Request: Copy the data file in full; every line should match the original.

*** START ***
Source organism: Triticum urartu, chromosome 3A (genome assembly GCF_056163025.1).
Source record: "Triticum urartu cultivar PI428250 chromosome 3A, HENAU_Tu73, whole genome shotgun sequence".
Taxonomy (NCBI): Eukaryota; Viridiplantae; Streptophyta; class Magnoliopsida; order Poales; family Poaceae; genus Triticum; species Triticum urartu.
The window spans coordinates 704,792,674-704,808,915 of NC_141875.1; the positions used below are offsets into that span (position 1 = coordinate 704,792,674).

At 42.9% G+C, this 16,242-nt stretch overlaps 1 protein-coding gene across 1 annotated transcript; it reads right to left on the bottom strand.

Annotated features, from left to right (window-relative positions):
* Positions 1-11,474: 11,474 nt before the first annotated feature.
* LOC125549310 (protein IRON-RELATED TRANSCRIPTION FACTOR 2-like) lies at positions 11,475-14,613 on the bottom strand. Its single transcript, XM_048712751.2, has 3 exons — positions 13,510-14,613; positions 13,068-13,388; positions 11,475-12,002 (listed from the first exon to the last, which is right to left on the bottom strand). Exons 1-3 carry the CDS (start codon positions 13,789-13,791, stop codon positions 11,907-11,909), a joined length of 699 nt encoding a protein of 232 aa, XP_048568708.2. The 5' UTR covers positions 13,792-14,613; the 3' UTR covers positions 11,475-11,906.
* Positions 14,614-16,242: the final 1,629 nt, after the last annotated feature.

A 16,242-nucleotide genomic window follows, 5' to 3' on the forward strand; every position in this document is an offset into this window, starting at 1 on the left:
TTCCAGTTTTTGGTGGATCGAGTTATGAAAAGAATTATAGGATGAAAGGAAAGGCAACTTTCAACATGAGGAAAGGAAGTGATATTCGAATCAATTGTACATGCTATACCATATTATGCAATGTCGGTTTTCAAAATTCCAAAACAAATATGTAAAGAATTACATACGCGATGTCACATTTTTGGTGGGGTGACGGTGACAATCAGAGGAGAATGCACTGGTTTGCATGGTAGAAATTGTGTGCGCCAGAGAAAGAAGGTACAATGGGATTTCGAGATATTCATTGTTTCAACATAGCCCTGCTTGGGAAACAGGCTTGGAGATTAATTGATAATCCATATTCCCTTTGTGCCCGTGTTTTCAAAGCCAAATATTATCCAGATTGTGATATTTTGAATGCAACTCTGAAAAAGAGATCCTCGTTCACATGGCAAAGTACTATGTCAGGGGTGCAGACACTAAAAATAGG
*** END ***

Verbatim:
Source organism: Triticum urartu, chromosome 3A (genome assembly GCF_056163025.1).
Source record: "Triticum urartu cultivar PI428250 chromosome 3A, HENAU_Tu73, whole genome shotgun sequence".
Taxonomy (NCBI): Eukaryota; Viridiplantae; Streptophyta; class Magnoliopsida; order Poales; family Poaceae; genus Triticum; species Triticum urartu.
The window spans coordinates 704,792,674-704,808,915 of NC_141875.1; the positions used below are offsets into that span (position 1 = coordinate 704,792,674).

At 42.9% G+C, this 16,242-nt stretch overlaps 1 protein-coding gene across 1 annotated transcript; it reads right to left on the bottom strand.

Annotated features, from left to right (window-relative positions):
* Positions 1-11,474: 11,474 nt before the first annotated feature.
* LOC125549310 (protein IRON-RELATED TRANSCRIPTION FACTOR 2-like) lies at positions 11,475-14,613 on the bottom strand. Its single transcript, XM_048712751.2, has 3 exons — positions 13,510-14,613; positions 13,068-13,388; positions 11,475-12,002 (listed from the first exon to the last, which is right to left on the bottom strand). Exons 1-3 carry the CDS (start codon positions 13,789-13,791, stop codon positions 11,907-11,909), a joined length of 699 nt encoding a protein of 232 aa, XP_048568708.2. The 5' UTR covers positions 13,792-14,613; the 3' UTR covers positions 11,475-11,906.
* Positions 14,614-16,242: the final 1,629 nt, after the last annotated feature.

A 16,242-nucleotide genomic window follows, 5' to 3' on the forward strand; every position in this document is an offset into this window, starting at 1 on the left:
TTCCAGTTTTTGGTGGATCGAGTTATGAAAAGAATTATAGGATGAAAGGAAAGGCAACTTTCAACATGAGGAAAGGAAGTGATATTCGAATCAATTGTACATGCTATACCATATTATGCAATGTCGGTTTTCAAAATTCCAAAACAAATATGTAAAGAATTACATACGCGATGTCACATTTTTGGTGGGGTGACGGTGACAATCAGAGGAGAATGCACTGGTTTGCATGGTAGAAATTGTGTGCGCCAGAGAAAGAAGGTACAATGGGATTTCGAGATATTCATTGTTTCAACATAGCCCTGCTTGGGAAACAGGCTTGGAGATTAATTGATAATCCATATTCCCTTTGTGCCCGTGTTTTCAAAGCCAAATATTATCCAGATTGTGATATTTTGAATGCAACTCTGAAAAAGAGATCCTCGTTCACATGGCAAAGTACTATGTCAGGGGTGCAGACACTAAAAATAGG